Confederate surgeons.An address before the Association of the survivors of the Confederate surgeons of South Carolina, at the annual meeting held at Columbia, S. C., November, 1889.
by F. Peyre Porcher, A. B., M. D.,
Fellow Survivors of the Medical Departments of the Army and Navy of South Carolina:
Mr. President,—It was a happy inspiration which prompted us to gather in this capital of South Carolina three years since to organize an association of the surviving surgeons of the separate departments of the army and navy.
It partakes of the character of a Medical Cincinnati Society, which is right and proper, as it proposes to transmit to those of immediate descent, certain rights and privileges which have been dearly purchased.
If men were born free and equal, they did not long remain so— for distinctions very soon arose based on difference of conduct, of character, or talents.
If your ancestors fought and bled, and gave their property or their lives freely for their country, whilst ours remained at home in inglorious ease, or were money-changers, and wholly devoid of patriotism, we must naturally expect that superior respect and position—other things being equal—should be accorded you, and, by virtue of a more honorable past, you should receive a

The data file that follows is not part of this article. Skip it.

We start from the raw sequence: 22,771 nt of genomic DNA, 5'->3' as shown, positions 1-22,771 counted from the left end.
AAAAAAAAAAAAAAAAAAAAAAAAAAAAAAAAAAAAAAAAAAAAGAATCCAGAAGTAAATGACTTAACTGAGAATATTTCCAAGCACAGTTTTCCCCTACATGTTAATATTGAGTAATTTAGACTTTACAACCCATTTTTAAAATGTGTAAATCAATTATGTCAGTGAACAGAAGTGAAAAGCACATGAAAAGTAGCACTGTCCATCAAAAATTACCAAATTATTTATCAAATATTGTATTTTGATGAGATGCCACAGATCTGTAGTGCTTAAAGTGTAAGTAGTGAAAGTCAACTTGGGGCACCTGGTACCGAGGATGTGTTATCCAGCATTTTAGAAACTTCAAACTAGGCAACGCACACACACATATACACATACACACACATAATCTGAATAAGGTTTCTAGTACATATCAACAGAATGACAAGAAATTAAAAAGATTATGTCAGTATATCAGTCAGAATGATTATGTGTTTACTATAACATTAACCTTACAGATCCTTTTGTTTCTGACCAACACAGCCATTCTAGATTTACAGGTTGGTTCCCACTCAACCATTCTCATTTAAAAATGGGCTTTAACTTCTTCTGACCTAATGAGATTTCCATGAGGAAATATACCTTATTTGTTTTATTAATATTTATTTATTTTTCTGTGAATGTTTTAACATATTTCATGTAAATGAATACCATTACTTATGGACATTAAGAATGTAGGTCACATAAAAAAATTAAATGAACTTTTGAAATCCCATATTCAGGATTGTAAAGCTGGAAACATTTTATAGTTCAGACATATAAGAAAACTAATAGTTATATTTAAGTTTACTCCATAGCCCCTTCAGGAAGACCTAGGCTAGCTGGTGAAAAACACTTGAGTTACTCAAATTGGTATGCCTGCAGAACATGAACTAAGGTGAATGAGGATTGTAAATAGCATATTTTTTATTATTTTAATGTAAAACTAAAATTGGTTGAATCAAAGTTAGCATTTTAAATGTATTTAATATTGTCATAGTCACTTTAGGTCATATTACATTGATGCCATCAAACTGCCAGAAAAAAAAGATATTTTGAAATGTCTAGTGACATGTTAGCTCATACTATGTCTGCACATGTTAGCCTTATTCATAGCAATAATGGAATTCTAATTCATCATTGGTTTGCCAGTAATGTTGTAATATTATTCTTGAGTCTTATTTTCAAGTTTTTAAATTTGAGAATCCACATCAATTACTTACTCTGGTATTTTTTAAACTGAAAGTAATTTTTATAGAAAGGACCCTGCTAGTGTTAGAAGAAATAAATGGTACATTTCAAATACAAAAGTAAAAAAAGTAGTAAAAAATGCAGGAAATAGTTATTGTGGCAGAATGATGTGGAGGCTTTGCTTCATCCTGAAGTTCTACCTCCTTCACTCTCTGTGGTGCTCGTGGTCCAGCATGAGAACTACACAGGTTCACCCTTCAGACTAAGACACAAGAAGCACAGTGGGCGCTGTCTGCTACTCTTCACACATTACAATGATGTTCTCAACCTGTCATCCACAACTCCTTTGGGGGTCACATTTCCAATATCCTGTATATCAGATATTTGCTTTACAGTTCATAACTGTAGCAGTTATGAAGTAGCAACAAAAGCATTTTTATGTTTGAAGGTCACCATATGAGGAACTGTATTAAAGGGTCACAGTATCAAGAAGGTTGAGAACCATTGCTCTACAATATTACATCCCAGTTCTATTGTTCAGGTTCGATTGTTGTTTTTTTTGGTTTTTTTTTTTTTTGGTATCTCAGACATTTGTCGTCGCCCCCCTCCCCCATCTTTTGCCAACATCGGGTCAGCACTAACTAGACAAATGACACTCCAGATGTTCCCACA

fuller recognition from society and the world.
As Pinckney and Rutledge, Moultrie and Marion, Pickens, Gadsden, Sumter, Richardson, and Bratton left to their descendants a record of good birth, character and capacity, there was presumptive evidence that such superior hereditary qualities would be maintained.
Can there be any doubt, also, that Hampton, Butler, Anderson and Kershaw; Gregg, Hagood, Evans, Bratton and Jenkins; McGowan, Elliott, Conner, Manigault, Aiken and Capers; Barker and Gaillard, McMaster and Haskell; the Wallaces, and— 14]
duties they were called upon to execute were of a high and exalted order, the approval of their immediate commander, the confidence of the sick or wounded—these, with the support of their own conscience, must be their supreme and only ambition.
With a sphere so limited, with reward so meagre and inadequate in comparison with those bestowed upon their military associates of similar or superior rank, we are now entitled to award them the highest credit for the unselfish performance of duty—whether done within the walls of a hospital, to the sick or wounded soldier in his quarters, or, as was often the case, in the face of the enemy, surrounded by danger and death, and equally exposed with the private soldier to shot and shell and to death-dealing missiles from those ‘instruments of precision’—as they were called—which sped with ‘damnable iteration,’ the leaden messengers
Surgeon to the Holcombe Legion, to the Confederate Hospital, Fort Nelson, Norfolk Harbor, and the South Carolina Hospital, Petersburg, Virginia.
That ride upon the violent speed of fire.